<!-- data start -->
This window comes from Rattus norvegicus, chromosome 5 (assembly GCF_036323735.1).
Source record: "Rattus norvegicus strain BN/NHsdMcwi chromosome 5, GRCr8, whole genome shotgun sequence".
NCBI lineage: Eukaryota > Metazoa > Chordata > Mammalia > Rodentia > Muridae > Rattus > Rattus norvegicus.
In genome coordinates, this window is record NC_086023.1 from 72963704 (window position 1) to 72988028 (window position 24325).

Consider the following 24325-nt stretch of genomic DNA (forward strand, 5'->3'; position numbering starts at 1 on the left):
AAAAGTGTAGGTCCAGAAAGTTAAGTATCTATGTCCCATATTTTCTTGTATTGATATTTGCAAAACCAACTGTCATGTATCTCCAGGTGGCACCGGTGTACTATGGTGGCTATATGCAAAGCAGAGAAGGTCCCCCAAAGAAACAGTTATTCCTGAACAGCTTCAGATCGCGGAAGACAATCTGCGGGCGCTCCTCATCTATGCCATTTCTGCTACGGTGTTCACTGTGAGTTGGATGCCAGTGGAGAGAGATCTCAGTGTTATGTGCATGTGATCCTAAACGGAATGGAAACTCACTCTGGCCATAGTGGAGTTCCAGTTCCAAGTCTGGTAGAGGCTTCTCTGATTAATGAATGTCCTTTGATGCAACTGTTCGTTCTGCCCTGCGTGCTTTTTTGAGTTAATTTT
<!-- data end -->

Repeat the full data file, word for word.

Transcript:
This window comes from Rattus norvegicus, chromosome 5 (assembly GCF_036323735.1).
Source record: "Rattus norvegicus strain BN/NHsdMcwi chromosome 5, GRCr8, whole genome shotgun sequence".
NCBI lineage: Eukaryota > Metazoa > Chordata > Mammalia > Rodentia > Muridae > Rattus > Rattus norvegicus.
In genome coordinates, this window is record NC_086023.1 from 72963704 (window position 1) to 72988028 (window position 24325).

Consider the following 24325-nt stretch of genomic DNA (forward strand, 5'->3'; position numbering starts at 1 on the left):
AAAAGTGTAGGTCCAGAAAGTTAAGTATCTATGTCCCATATTTTCTTGTATTGATATTTGCAAAACCAACTGTCATGTATCTCCAGGTGGCACCGGTGTACTATGGTGGCTATATGCAAAGCAGAGAAGGTCCCCCAAAGAAACAGTTATTCCTGAACAGCTTCAGATCGCGGAAGACAATCTGCGGGCGCTCCTCATCTATGCCATTTCTGCTACGGTGTTCACTGTGAGTTGGATGCCAGTGGAGAGAGATCTCAGTGTTATGTGCATGTGATCCTAAACGGAATGGAAACTCACTCTGGCCATAGTGGAGTTCCAGTTCCAAGTCTGGTAGAGGCTTCTCTGATTAATGAATGTCCTTTGATGCAACTGTTCGTTCTGCCCTGCGTGCTTTTTTGAGTTAATTTT